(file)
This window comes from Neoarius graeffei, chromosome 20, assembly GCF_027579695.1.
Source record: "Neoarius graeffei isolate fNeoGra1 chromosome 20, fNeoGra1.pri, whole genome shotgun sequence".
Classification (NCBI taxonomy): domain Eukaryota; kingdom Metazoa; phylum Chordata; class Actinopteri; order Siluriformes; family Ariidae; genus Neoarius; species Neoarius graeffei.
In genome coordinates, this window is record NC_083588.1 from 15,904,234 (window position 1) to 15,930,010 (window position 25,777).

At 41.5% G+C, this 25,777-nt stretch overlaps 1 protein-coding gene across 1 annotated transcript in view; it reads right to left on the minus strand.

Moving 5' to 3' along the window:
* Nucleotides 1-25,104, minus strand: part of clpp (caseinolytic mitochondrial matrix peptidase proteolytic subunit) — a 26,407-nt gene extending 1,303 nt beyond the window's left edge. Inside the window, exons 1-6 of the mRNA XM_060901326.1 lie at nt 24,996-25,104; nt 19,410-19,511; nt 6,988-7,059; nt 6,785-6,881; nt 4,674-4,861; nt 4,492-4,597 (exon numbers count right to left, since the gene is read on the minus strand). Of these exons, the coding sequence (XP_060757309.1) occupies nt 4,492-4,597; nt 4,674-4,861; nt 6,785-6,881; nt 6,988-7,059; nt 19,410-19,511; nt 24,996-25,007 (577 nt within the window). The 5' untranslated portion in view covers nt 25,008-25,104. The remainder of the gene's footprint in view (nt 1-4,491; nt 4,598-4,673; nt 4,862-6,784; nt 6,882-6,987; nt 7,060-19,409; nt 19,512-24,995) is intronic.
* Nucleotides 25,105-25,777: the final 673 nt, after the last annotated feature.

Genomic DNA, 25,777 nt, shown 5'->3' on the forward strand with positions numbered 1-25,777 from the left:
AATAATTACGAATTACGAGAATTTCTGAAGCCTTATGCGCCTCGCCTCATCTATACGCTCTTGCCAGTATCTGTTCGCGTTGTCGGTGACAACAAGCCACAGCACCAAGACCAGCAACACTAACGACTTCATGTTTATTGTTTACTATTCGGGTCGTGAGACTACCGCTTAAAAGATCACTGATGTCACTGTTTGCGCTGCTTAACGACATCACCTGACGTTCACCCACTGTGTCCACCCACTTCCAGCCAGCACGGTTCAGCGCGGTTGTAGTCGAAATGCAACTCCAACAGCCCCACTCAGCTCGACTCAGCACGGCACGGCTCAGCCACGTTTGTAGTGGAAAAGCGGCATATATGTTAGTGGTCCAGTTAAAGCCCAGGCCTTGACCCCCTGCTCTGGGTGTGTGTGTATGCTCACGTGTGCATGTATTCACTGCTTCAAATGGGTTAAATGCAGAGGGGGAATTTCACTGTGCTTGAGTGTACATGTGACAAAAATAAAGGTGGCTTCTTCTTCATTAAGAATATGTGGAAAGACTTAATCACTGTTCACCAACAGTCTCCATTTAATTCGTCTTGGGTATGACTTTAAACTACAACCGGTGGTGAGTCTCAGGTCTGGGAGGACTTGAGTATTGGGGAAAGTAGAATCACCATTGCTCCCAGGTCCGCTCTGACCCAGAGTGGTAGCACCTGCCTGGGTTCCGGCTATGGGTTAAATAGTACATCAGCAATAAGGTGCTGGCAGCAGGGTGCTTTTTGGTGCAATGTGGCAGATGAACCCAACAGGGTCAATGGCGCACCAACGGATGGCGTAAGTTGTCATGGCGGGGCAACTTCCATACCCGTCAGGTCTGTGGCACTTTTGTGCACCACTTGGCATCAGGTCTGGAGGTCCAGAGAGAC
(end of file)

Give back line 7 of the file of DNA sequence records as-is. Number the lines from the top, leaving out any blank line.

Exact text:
* Nucleotides 1-25,104, minus strand: part of clpp (caseinolytic mitochondrial matrix peptidase proteolytic subunit) — a 26,407-nt gene extending 1,303 nt beyond the window's left edge. Inside the window, exons 1-6 of the mRNA XM_060901326.1 lie at nt 24,996-25,104; nt 19,410-19,511; nt 6,988-7,059; nt 6,785-6,881; nt 4,674-4,861; nt 4,492-4,597 (exon numbers count right to left, since the gene is read on the minus strand). Of these exons, the coding sequence (XP_060757309.1) occupies nt 4,492-4,597; nt 4,674-4,861; nt 6,785-6,881; nt 6,988-7,059; nt 19,410-19,511; nt 24,996-25,007 (577 nt within the window). The 5' untranslated portion in view covers nt 25,008-25,104. The remainder of the gene's footprint in view (nt 1-4,491; nt 4,598-4,673; nt 4,862-6,784; nt 6,882-6,987; nt 7,060-19,409; nt 19,512-24,995) is intronic.